Further, coupled near each corner of tube plate 46 in lower plate assembly 16 is a respective alignment pin 52. Alignment pins 52 provide alignment of tubes 42 with respective metal rods 40 over a subject tray. This is accomplished as follows. A plate holder 50 has a recessed area or seat 54 dimensioned for holding a standard laboratory plate or test tray 58. Different plate holders are used for holding different sized laboratory plates/test trays 58. Plate holder 50 has matching holes 56 in each corner of the holder for receiving distal ends of alignment pins 52. Holes 56 are positioned such that positioning of alignment pins 52 therein aligns the test plate 58 held in plate holder 50 under rod 40-tube 42 pairs. In particular, the wells or predefined work areas of lab plate 58 holding desired sample fluid are aligned so that one such well is under and faces a rod 40-tube 42 pair for each rod 40-tube 42 pair of the upper and lower plate assemblies 14, 16.
Accordingly, each metal rod is aligned with its corresponding tube 42 so that upon operation of the actuator 18, the upper plate assembly 14 simultaneously moves the metal rods 40 along parallel longitudinal axes within tubes 42 for drawing sample fluid from a source lab plate 58, up through tubes 42, to collect desired samples. The same amount of sample fluid is collected in each tube 42 as defined by stop 24 previously set by the user as described above. To subsequently transfer the collected samples, the pipetter system 10 is raised such that alignment pins 52 are released from plate holder 50 and the source plate 58 is exchanged for a target plate 60, i.e., such that the target plate 60 is seated in plate holder 50. Then the pipetter system 10 is lowered so that alignment pins 52 are reseated in respective holes 56 of plate holder 50, and the rod 40-tube 42 pairs are then aligned over the wells of target plate 60 for receiving the collected samples (one well per rod 40-tube 42 pair). The actuator 18 is operated such that the upper plate assembly 14 simultaneously lowers the metal rods 40 into respective tubes 42 to deliver the collected sample liquid into the wells of target tray 60.
In particular, actuator 18 is operated such that metal rods 40 move the collected samples at a sufficiently high velocity, and the metal rods 40 decelerate such that metal rods 40 abruptly stop at the distal end of tubes 42. Such velocity of the sample and abrupt stopping of the metal rods 40 forcing the samples through tubes 42 creates a clean break of the sample from the tip of tubes 42 such that the samples are accurately and in parallel dispensed into respective wells of the target plate 60. Such action by the metal rods 40 within tubes 42 is made possible by the lack of an air gap between the collected samples and the distal ends of metal rods 40. That is, the distal ends of the metal rods 40 are in direct physical contact with the respective collected samples.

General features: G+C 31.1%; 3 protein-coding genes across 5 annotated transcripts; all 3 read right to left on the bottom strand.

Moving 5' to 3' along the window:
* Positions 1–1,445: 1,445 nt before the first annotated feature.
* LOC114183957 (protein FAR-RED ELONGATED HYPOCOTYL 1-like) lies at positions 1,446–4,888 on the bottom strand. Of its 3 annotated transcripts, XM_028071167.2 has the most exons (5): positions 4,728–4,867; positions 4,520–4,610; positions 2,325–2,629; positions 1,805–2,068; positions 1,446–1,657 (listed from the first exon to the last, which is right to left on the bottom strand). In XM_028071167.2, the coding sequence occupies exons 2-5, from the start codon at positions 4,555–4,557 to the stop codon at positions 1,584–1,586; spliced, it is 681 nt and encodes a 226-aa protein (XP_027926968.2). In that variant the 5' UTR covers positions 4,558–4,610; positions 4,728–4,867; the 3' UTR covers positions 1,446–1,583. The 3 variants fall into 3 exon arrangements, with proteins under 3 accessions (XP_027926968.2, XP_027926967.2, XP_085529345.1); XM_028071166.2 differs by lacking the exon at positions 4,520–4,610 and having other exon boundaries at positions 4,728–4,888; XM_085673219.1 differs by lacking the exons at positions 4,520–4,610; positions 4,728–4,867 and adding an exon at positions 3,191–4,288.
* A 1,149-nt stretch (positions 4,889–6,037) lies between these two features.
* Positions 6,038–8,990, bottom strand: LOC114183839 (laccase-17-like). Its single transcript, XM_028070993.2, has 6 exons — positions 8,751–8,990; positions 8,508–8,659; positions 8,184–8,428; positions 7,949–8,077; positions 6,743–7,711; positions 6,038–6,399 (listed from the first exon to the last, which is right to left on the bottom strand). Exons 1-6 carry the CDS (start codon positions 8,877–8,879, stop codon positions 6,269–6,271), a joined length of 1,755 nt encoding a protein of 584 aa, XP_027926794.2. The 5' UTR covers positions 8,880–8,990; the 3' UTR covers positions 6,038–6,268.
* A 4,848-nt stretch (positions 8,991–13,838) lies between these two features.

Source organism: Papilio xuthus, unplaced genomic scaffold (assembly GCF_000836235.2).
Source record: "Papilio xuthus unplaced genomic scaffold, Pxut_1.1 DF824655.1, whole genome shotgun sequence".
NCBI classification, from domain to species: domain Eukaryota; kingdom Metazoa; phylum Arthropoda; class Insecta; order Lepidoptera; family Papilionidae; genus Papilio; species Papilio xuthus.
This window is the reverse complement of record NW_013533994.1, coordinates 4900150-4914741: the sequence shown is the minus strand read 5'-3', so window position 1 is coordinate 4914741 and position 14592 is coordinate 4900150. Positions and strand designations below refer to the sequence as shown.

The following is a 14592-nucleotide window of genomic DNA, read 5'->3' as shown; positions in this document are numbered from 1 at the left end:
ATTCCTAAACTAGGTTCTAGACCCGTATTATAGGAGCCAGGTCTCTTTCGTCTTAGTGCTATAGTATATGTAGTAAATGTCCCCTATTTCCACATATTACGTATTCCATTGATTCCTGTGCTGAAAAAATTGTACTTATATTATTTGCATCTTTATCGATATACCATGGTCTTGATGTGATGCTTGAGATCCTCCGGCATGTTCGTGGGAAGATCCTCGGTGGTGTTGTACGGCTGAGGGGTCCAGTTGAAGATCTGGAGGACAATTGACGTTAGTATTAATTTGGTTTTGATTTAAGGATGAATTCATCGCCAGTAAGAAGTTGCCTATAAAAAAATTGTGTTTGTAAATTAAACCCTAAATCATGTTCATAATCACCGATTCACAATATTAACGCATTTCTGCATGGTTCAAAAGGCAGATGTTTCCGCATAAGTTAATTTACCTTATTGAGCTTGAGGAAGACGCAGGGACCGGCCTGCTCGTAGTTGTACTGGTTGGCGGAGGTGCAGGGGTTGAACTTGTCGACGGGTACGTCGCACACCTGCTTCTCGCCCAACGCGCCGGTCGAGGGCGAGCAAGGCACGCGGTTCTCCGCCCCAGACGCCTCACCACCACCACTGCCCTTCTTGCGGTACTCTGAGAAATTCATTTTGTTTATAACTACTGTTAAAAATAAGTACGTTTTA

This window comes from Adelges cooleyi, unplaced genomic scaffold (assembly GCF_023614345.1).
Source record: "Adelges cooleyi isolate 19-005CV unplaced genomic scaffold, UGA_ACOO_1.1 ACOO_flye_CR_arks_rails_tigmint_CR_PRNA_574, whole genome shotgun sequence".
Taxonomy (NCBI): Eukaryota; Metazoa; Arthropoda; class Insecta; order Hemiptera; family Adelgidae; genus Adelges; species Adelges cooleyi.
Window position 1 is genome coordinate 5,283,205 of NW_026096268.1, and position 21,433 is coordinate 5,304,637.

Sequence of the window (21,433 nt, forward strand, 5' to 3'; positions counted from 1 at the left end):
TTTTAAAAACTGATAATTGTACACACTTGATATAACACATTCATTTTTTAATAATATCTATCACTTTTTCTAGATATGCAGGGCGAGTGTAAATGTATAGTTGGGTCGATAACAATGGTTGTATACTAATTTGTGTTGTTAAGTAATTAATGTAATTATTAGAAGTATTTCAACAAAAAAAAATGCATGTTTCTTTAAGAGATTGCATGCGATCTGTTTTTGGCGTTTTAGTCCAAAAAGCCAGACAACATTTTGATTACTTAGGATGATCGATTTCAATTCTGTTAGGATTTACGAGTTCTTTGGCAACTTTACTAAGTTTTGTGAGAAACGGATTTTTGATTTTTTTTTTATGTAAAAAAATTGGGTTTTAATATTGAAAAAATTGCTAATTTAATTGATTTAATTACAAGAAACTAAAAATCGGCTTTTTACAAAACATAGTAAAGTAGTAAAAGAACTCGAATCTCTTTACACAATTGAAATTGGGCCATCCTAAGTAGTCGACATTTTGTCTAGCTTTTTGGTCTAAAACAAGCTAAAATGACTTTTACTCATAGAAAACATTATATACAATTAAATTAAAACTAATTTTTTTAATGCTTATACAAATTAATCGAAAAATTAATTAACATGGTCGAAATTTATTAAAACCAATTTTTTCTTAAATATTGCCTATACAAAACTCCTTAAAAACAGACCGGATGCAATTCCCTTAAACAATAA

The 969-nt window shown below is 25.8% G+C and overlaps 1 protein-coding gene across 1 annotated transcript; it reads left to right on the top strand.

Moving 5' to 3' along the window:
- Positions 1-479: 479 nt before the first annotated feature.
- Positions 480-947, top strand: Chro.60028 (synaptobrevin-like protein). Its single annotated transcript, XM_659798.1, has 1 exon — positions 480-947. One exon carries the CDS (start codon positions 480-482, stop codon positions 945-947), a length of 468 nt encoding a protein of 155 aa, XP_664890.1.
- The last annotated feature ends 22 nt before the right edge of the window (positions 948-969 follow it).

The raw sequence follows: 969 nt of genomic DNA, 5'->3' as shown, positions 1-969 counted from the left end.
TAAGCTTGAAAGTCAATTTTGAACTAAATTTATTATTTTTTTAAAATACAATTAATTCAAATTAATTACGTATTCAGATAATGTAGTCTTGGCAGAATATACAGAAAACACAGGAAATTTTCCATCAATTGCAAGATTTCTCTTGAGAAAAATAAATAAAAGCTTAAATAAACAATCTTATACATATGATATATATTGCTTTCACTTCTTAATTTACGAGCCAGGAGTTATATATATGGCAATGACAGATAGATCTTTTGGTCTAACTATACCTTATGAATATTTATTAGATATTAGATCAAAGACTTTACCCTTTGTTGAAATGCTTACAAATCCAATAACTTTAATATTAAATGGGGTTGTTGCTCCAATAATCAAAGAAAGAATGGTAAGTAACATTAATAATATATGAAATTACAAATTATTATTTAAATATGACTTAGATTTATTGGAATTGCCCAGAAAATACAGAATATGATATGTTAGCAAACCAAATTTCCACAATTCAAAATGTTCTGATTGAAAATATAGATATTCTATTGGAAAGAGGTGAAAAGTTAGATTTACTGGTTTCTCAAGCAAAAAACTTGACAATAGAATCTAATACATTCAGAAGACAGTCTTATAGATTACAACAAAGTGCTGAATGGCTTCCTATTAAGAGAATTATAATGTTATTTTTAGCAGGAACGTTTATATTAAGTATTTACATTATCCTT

In a preferred embodiment, the velocity at which the metal rods 40 move the collected sample is at about 8 to 10 inches per second or greater. The metal rods 40 decelerate over a few 1000th of an inch so that the preferred deceleration is on the order of about 50,000 inches/second2. In addition, the mechanical vibration from such deceleration assists in the samples cleanly breaking free through the distal ends of the tubes 42 into the respective wells of target plate 60.
As an option to the present invention, a working block 48 may be used for elevating a subject test tray 58 in the recessed area 54 of plate holder 50. Working block 48 has dimensions slightly smaller than that of the recessed area 54 of plate holder 50 and is positioned in seat 54 before a subject test plate 58 is placed therein. In turn, the subject test plate 58 is placed on the upper surface of working block 48 positioned in recess 54 of plate holder 50. As a result, the wells of test plate 58 are not only aligned one-to-one with rod 40/tube 42 pairs but are also held closer to the distal ends of tubes 42. This assists in the distal ends of rods 40 making direct contact with sample fluid collected from the wells of test tray 58. Other means for elevating the test plate in the recess 54 of plate holder 50 are suitable.